What does Chief Justice Marston Gibson think of this kind of nonsense in our Courts?
Why did the Chief Town Planner wait for a year to send out an Enforcement Notice?
Did he finally send out the notice only because he was called to testify in court?
This is a strange one indeed.
The Southern Palms Beach Hotel registered a complaint with the Chief Town Planner in January 2002. The complaint had to do with work being done by another party close to the hotel’s property.
The Chief Town Planner investigated and prepared an Enforcement Notice in October of 2002 but did not send it.
The notice was only sent a year later on October 29, 2003 – the day before the Chief Town Planner was called to appear before the court and give testimony.
Was this a mistake? Was there some nefarious agenda at play?
Or… is it simply another example of how things work (or don’t work) at Town and Country Planning?
No wonder cases and disputes can take decades to make it through the Barbados Courts. Would courts in the USA or the UK stand for such nonsense?
Here is the court decision where Mr. Justice Carlisle Payne lays out a most unusual situation. Perhaps our readers or someone from Town and Country Planning can explain this…
IN THE SUPREME COURT OF JUDICATURE
No. 504 of 2003
DEBDOR COMPANY LIMITED
PROSPECT BAY RESORTS LIMITED
Before the Honourable Mr.Justice Carlisle Payne, Judge of the High Court.
2003: September 16
Mr. Elliott Mottley, Q.C. for the Plaintiff with Ms. Karen Culbard
Mr. Andrew Thornhill for the Defendant with Ms. Nicole Roachford.
Reasons for Decision
 The main issue is whether the Defendant is in breach of a lease between the parties.
 When the matter first came on Mr. Thornhill submitted that it was more appropriate to be begun by Writ because of several contentious issues, and he sought an order accordingly.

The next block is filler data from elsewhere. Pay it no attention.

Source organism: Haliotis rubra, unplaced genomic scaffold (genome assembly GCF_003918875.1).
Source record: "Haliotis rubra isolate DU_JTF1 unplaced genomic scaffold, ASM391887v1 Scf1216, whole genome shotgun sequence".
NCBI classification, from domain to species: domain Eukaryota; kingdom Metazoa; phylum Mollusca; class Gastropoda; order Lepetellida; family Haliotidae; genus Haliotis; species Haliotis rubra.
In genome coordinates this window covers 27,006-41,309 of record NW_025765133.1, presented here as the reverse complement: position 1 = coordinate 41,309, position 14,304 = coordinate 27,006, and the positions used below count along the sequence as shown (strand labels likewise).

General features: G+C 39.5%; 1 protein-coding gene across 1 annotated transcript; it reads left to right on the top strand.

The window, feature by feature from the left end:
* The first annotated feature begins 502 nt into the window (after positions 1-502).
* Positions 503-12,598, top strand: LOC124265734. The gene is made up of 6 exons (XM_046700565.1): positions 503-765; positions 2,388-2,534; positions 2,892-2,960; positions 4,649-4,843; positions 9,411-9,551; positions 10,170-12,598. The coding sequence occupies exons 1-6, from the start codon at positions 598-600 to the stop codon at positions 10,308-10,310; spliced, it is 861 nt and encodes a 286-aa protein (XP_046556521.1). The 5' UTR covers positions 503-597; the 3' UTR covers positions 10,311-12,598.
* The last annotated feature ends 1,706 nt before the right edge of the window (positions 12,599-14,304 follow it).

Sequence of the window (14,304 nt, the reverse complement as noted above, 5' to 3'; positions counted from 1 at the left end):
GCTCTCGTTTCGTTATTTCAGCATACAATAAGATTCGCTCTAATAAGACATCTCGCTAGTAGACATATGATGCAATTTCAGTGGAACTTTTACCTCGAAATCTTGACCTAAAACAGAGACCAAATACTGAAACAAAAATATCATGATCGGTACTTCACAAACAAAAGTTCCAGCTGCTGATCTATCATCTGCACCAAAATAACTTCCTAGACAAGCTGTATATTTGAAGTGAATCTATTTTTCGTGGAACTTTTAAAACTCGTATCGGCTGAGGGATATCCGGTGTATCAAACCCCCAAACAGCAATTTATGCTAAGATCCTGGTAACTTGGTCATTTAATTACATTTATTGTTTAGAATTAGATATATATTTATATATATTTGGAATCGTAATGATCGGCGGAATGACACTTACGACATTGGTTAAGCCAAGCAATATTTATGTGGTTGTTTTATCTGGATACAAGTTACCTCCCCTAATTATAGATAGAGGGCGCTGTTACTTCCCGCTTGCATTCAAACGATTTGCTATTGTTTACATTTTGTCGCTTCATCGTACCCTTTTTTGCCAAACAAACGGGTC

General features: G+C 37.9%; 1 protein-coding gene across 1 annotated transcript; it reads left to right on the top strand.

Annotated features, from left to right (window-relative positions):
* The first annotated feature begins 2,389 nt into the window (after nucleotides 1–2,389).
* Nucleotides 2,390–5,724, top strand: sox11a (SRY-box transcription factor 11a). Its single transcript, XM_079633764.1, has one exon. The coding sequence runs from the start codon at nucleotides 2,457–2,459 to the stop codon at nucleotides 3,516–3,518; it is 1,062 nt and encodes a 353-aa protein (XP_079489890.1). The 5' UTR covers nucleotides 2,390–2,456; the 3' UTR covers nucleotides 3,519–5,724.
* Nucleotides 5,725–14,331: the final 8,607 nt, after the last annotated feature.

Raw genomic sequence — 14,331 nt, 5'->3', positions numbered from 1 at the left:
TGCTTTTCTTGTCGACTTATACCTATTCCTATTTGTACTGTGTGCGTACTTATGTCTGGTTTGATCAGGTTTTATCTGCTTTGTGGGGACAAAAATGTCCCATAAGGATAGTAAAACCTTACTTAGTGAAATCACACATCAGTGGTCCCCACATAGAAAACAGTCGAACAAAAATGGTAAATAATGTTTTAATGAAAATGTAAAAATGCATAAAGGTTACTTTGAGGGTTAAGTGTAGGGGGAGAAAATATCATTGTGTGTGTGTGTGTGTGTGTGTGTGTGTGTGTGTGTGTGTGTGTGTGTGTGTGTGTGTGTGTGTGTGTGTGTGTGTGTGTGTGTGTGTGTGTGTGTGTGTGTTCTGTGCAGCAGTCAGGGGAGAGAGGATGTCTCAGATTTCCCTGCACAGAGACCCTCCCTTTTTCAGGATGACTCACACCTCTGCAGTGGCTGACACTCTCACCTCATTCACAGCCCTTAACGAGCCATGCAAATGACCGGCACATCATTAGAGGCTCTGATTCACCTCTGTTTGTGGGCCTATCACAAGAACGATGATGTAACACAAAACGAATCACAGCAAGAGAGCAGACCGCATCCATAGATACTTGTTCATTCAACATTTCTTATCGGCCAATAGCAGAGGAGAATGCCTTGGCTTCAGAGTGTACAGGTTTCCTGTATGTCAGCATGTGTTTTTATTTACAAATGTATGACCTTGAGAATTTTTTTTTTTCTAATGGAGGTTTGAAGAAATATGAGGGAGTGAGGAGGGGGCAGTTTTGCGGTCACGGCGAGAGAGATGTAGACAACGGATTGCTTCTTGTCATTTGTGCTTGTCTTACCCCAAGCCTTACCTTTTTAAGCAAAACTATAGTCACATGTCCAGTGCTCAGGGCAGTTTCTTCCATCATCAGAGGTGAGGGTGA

From the affidavits on both sides it appeared to me that the alleged breaches were the carrying out of the works which formed the subject matter of The Chief Town Planner’s Enforcement Notice No. 106 of 2002. These were the only breaches or works identified in the application and affidavits. The issues for the court appeared to be whether those works concerned the hotel and grounds named in the lease between the parties dated 16th July, 1999, and whether those works were carried out in breach of the lease. The positions of the parties were set out in their affidavits. There appeared to be no substantial dispute as to the material facts.
 The defendant’s application was therefore refused.
 During the hearing however, the Applicant led oral evidence from the Chief Town Planner of a complaint received by his office in January 2002 from Southern Palms Beach Hotel who owned the adjoining premises, of work carried out by the defendant in close proximity to their boundary. This complaint was investigated by the Chief Town Planner. As a result an Enforcement Notice No. 105 of 2002 was prepared in October 2002, but was sent out on 29th October 2003, the day before the Chief Town Planner gave evidence.
 Mr. Thornhill objected to the admission of this evidence from the Chief Town Planner, on the grounds that it formed no part of the Applicant’s case as presented in his summons and affidavit, and asked that his earlier application that the matter proceed as if begun by writ to be revisited.
 I consider that the evidence concerning Enforcement Notice No. 105 of 2002raises fresh issues. Further affidavit evidence or oral evidence from the Defendant can now be expected. The court does not know what the Defendant’s position will be.
 I therefore revisited my earlier decision and ordered that the matter proceed as if begun by writ.
 I did not have occasion to consider any consequential directions or orders, since counsel for the applicant expressed his disagreement with my decision and announced that he would appeal.
High Court Judge.